Tuamotus Passage, Part 1: It’s All Part of the Adventure, Right?

(now with pictures!)

We said farewell to the Marquesas on Thursday morning, May 13, setting off at 8 AM for what we thought would be a short passage to the atolls of the Tuamotus.  Our selected atoll, Makemo, was 500 miles to the southwest.  Guessing we’d make an average speed of at least 5 knots, we planned to be at the pass into the atoll at noon on Monday, only 4 days and 4 hours away.  Timing is important in Tuamotus; the tidal currents in most of the passes in the atolls are much stronger than we could hope to manage with our engine (some up to 10 kts), so we had to make our entry at slack water.

We had 20 knots of wind on the beam as we left Nuku Hiva and Khamseen scooted along at over 6 knots.  For a brief period we were concerned we’d get there too early.  No problem though, the wind slackened as we passed west of Ua Pou and stayed around 10 knots.  Now we were going a bit too slow but we had lots of time to make it up – we thought.    We had a nice easy passage over the next couple of days – downright boring, just how we like it.  

Then on Sunday morning the wind totally died.  Reluctantly we started the engine.  We estimated we had 70 gallons of our Mexican diesel left, but since we won’t be able to buy any more until we reach Tahiti, we didn’t want to use it all up getting to our first atoll.  We looked at our nav software to weigh our options and found another atoll, Raroia, which lay at the perfect distance for us to reach it by Monday morning.  We eased the throttle up only as much as necessary to keep to the schedule, and soon we were making progress again at about 4 knots.  We were happy; Raroia looked interesting, had a small village, and was a bit off the beaten track.  We had only one more day to go.  Plus, in the calm conditions, the seabirds pointed out a school of tuna right in front of the boat.  K deployed the buzz bomb and within a minute had snagged a gorgeous tuna.  Life was good.

Tuamotus 004

Things changed dramatically as the night came on.  

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A low pressure system far to the south slung a frontal system our way.  The wind increased to near 20 kts so the sails came back out.  Unfortunately the breeze was right on our nose and the seas increased too to a short chop, so forward progress was miserably slow and bouncy.  Then a series of small squalls came up through the darkness that repeatedly threw gusts at us of over 20 knots (quick – reef the sails!) then just as quickly died away (long enough to fool us into easing the reefs back out), but not before drenching the watchman to the bone.  It was one of those nights that made S wonder where the next bus stop was.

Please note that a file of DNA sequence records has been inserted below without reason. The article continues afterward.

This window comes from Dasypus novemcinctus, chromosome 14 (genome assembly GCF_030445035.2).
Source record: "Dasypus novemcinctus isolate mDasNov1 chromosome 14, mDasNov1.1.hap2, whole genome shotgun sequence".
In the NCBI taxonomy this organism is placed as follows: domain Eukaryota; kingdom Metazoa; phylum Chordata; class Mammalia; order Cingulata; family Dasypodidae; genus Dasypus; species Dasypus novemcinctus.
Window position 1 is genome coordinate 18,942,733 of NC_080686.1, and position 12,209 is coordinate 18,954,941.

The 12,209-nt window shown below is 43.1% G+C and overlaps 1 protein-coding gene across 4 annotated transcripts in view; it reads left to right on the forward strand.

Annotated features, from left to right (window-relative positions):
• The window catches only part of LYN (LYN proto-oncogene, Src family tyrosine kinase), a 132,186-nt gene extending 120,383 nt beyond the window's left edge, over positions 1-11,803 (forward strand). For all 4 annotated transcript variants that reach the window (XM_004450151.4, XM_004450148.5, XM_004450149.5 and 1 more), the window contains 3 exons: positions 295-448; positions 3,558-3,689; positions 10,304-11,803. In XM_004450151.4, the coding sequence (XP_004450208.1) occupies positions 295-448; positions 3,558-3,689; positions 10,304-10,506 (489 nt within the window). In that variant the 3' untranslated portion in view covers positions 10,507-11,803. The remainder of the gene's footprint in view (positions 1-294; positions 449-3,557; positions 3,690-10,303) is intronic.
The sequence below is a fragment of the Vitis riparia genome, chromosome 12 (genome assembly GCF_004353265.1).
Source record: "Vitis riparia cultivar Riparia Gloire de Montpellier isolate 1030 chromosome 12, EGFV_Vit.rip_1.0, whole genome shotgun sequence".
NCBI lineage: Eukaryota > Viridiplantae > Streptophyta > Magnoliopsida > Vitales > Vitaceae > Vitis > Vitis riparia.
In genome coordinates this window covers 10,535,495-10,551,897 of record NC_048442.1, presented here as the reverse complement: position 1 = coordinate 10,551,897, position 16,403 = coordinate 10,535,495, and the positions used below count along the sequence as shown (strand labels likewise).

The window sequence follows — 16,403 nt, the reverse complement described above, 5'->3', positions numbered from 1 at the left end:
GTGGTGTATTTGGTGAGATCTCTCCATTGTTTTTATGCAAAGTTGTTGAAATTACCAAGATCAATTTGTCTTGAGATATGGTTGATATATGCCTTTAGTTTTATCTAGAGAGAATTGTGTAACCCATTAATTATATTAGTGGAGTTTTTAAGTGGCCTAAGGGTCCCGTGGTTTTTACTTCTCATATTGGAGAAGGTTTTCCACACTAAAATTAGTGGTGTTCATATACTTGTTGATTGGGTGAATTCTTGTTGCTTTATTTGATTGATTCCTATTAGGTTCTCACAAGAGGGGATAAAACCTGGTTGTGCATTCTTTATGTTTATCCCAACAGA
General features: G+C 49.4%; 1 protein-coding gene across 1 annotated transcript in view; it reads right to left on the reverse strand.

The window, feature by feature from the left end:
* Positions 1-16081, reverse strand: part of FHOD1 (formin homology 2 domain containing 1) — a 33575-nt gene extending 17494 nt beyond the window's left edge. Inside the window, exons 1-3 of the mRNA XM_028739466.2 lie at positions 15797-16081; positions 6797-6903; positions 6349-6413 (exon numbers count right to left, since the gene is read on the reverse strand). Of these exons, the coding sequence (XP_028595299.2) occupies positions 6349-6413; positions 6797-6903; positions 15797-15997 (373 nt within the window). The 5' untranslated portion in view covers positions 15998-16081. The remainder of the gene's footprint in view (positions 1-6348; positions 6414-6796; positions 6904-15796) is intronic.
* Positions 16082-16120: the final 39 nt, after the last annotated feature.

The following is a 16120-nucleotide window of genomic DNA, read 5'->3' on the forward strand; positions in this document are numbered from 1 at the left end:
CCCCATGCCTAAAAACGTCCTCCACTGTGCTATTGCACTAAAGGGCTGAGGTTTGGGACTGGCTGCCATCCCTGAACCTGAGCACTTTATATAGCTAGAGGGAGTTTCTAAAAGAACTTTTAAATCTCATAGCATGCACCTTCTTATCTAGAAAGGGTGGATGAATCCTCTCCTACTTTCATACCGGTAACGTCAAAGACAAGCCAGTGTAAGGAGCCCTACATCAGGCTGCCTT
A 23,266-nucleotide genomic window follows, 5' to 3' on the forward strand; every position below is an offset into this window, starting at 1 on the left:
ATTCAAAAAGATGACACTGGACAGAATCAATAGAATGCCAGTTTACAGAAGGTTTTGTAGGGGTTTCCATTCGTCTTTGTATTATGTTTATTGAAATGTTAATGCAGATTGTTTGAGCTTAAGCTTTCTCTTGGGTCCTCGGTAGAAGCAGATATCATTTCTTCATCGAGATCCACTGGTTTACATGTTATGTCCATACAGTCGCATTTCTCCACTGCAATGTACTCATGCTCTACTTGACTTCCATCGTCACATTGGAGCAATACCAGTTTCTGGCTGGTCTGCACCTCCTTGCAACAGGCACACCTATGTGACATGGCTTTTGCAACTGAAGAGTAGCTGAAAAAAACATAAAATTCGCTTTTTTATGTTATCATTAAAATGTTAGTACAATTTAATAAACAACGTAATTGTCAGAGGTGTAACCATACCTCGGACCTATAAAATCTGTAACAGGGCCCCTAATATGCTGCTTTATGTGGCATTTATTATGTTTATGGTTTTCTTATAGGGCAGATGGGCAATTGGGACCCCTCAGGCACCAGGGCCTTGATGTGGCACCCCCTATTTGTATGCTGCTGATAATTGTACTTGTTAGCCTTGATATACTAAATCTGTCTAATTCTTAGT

By Monday morning the squalls were gone but due to our slow progess overnight we knew we’d have to give up on Raroia and once again decided that Makemo was the place to be.  Perfect!  We cracked off the wind a hair and started sailing again at 6 knots and the motion of the boat was much improved.   Though we now had to add one more day to our passage, it didn’t matter so much, we were making good progress, and one more day wasn’t so bad.  The wind eased throughout the day but we managed to sail until about 2 AM before the wind died once again.  But this time the sea was calm; it was a beautiful night and we were able to time our slow motoring to make it to the northern pass at Makemo in time for slack water at the high tide.